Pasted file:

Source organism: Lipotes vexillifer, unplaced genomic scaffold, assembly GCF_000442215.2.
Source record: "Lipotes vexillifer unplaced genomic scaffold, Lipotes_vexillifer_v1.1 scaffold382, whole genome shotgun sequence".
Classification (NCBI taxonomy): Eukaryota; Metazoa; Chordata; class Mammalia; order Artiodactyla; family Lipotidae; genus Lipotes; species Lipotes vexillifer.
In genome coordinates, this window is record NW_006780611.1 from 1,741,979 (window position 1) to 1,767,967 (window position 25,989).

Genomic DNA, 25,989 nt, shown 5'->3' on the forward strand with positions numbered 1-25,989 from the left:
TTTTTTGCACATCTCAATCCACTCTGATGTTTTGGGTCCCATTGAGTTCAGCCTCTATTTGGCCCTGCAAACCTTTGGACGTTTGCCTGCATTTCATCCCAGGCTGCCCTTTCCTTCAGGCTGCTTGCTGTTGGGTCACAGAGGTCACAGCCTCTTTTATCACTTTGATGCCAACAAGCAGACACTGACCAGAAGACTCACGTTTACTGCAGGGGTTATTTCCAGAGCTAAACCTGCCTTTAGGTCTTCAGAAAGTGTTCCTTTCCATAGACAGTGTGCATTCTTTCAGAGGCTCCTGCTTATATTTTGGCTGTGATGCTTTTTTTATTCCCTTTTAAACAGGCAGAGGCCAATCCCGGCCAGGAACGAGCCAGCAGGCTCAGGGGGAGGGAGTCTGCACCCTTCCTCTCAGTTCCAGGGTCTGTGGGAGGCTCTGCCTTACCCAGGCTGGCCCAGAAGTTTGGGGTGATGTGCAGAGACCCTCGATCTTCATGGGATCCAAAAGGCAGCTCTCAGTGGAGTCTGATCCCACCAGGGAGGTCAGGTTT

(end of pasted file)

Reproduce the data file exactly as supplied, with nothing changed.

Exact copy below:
Source organism: Lipotes vexillifer, unplaced genomic scaffold, assembly GCF_000442215.2.
Source record: "Lipotes vexillifer unplaced genomic scaffold, Lipotes_vexillifer_v1.1 scaffold382, whole genome shotgun sequence".
Classification (NCBI taxonomy): Eukaryota; Metazoa; Chordata; class Mammalia; order Artiodactyla; family Lipotidae; genus Lipotes; species Lipotes vexillifer.
In genome coordinates, this window is record NW_006780611.1 from 1,741,979 (window position 1) to 1,767,967 (window position 25,989).

Genomic DNA, 25,989 nt, shown 5'->3' on the forward strand with positions numbered 1-25,989 from the left:
TTTTTTGCACATCTCAATCCACTCTGATGTTTTGGGTCCCATTGAGTTCAGCCTCTATTTGGCCCTGCAAACCTTTGGACGTTTGCCTGCATTTCATCCCAGGCTGCCCTTTCCTTCAGGCTGCTTGCTGTTGGGTCACAGAGGTCACAGCCTCTTTTATCACTTTGATGCCAACAAGCAGACACTGACCAGAAGACTCACGTTTACTGCAGGGGTTATTTCCAGAGCTAAACCTGCCTTTAGGTCTTCAGAAAGTGTTCCTTTCCATAGACAGTGTGCATTCTTTCAGAGGCTCCTGCTTATATTTTGGCTGTGATGCTTTTTTTATTCCCTTTTAAACAGGCAGAGGCCAATCCCGGCCAGGAACGAGCCAGCAGGCTCAGGGGGAGGGAGTCTGCACCCTTCCTCTCAGTTCCAGGGTCTGTGGGAGGCTCTGCCTTACCCAGGCTGGCCCAGAAGTTTGGGGTGATGTGCAGAGACCCTCGATCTTCATGGGATCCAAAAGGCAGCTCTCAGTGGAGTCTGATCCCACCAGGGAGGTCAGGTTT